Sound advice - blog

Tales from the homeworld

My current feeds

Sun, 2010-Oct-03

REST service discovery

is a discipline within computer science that seeks to maximise business value firstly by encapsulating reusable logic and data within well-defined and easily accessible services, and then secondly by actually reusing these services. A service-oriented architecture distinguishes between logic that will not be reused (application logic) from logic that is reusable (service logic). Service logic is reused from application to application as business needs change to avoid reinvention of the wheel, reduce time to market for new applications, reduce the maintenance costs associated with having redundant implementations of reusable logic, and increase the return on investment of reusable logic by amortising costs over a series of applications.

Service-orientation is set up in opposition to traditional silo mentalities of software development where application development teams do not talk to each other across an organisation and where each new application is built up often completely from scratch based on whatever third-party or language framework tools are available.

A major focus of the architectural style is on building a uniform contract that decouples services from their consumers, decoupling consumers from individual service contracts. What service-oriented folks see as loose coupling "I'm depending on a service's contract, but I have abstracted it to a degree where the service is able to evolve and even change technology foundations without breaking the contract", REST folk see as tight coupling "Your consumer can only talk to a single service?? You have to rewrite your consumer each time you swap one business for another within your supply chain??".

REST would have us depend only on a uniform contract in order to access the capabilities of a service. Consumers at design time should not know the details of any particular service contract. Instead, they should be written against the uniform contract based on a generic conceptualisation of the capabilities a service might offer.

The classic example of this approach can be found in the Web browser. A user types in a browser address, then navigates from page to page regardless of what service is being offered. The browser doesn't have to be rewritten in order to navigate from yahoo to google, or from facebook to the library of congress. Defining a uniform contract means that the technology part of the equation - the web browser - is able to interact correctly with whatever it is directed to interact with. If the browser knew the contract of the services it was dealing with ahead of time it would become tightly coupled to these services and browsing as we know it would end.

But let's take another look at this vision of browsing. Some REST proponents would suggest that we have eliminated the service contract in this model. We have substituted it for a reusable uniform contract shared by all services on the Web. I disagree with this notion entirely, and say that the service contract remains. It is captured in the individual unqiue sets of URLs each service offers that expose its service capabilities. "getGoogleSearchForm(): SearchForm" has simply been substituted for "GET text/html". The same underlying capability continues to exist and still has a unique form of addressing available to invoke it.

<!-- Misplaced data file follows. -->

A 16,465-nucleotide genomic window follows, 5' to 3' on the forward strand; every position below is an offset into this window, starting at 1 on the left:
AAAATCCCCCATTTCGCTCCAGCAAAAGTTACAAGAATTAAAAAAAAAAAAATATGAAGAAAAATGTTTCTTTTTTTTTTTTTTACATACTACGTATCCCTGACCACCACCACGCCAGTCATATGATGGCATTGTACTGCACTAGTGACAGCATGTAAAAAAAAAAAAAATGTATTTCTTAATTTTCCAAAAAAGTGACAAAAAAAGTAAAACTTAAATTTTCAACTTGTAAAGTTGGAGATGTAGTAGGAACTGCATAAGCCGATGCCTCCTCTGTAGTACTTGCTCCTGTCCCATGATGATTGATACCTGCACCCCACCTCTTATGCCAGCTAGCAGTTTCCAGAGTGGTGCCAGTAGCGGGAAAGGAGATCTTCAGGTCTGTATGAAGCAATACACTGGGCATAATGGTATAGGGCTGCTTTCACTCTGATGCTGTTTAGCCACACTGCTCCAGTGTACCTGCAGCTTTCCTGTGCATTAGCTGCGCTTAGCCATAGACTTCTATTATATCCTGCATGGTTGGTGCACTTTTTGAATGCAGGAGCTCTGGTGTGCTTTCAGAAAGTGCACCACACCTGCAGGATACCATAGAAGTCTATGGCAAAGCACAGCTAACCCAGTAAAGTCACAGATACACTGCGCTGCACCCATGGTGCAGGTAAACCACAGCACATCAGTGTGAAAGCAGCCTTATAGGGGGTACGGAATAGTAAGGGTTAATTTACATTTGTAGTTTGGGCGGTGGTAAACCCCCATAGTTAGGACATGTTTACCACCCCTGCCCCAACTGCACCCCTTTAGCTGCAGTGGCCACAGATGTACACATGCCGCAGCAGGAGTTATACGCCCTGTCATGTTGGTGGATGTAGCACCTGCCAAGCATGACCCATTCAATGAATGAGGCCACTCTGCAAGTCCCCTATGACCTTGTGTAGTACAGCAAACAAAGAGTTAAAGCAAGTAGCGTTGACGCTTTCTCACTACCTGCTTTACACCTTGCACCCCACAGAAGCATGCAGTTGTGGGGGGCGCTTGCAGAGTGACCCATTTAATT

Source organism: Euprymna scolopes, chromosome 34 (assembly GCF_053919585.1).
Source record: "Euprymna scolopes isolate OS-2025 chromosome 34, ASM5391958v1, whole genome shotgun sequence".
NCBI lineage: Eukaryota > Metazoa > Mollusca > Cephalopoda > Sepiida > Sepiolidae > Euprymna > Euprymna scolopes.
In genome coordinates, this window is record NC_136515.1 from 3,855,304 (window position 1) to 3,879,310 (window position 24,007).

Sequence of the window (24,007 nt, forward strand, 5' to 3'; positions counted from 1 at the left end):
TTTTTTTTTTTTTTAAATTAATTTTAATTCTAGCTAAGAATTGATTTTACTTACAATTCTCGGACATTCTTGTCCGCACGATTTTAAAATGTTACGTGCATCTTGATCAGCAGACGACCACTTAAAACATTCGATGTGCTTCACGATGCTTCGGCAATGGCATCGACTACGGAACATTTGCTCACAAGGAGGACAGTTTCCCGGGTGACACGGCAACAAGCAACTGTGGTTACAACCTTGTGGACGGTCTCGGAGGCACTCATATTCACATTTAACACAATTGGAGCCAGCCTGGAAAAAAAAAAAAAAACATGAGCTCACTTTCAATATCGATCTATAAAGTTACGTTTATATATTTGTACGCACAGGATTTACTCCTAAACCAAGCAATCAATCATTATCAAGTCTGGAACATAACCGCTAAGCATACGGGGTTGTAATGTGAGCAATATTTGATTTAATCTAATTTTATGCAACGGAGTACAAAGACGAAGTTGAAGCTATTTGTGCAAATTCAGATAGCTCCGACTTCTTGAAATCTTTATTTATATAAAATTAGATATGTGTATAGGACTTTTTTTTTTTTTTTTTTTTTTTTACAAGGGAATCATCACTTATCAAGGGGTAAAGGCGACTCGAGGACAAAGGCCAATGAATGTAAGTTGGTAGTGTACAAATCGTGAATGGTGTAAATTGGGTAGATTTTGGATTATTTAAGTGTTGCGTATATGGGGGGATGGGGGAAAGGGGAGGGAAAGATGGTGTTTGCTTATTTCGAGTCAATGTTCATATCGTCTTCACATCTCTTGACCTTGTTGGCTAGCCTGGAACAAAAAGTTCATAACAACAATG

We can take this view further: Say that I deduce from the form that I can submit a query of "GET", what would happen if this resource stopped working or changed its semantics? Well, my operation certainly wouldn't work. This is a contract that if broken will have significant impacts on service consumers. This is the service contract.

So we can take a step back, and say that while service contracts still exist in REST we discover these at runtime. Service consumers don't hard-code knowledge of these capabilities at design time, do they?

Well, in some cases they do. Web browsers these days will almost certainly be hard-coded with knowledge of the URL they need to upgrade themselves when they are out of date. When a web browser is installed on my computer it is almost certainly going to have a "home page" and a set of default bookmarks to access. In fact, quite a bit of contract information is built into a web browser at design time. Much of this can be tailored or replaced at runtime, but nevertheless it is there.

It is this observation that is perhaps most powerful in determining how we should publish the contracts of our RESTful services, and how consumers that are more automated than a typical web browser should discover services and their contract. Discovery of services by developers of automated consumers is critical to the goals of service-orientation in achieving actual reuse of service logic. If the developer of a new application is unable to discover existing service logic and learn effectively how to use it then it is doomed to be reinvented and the silo mentalities continue within your organisation.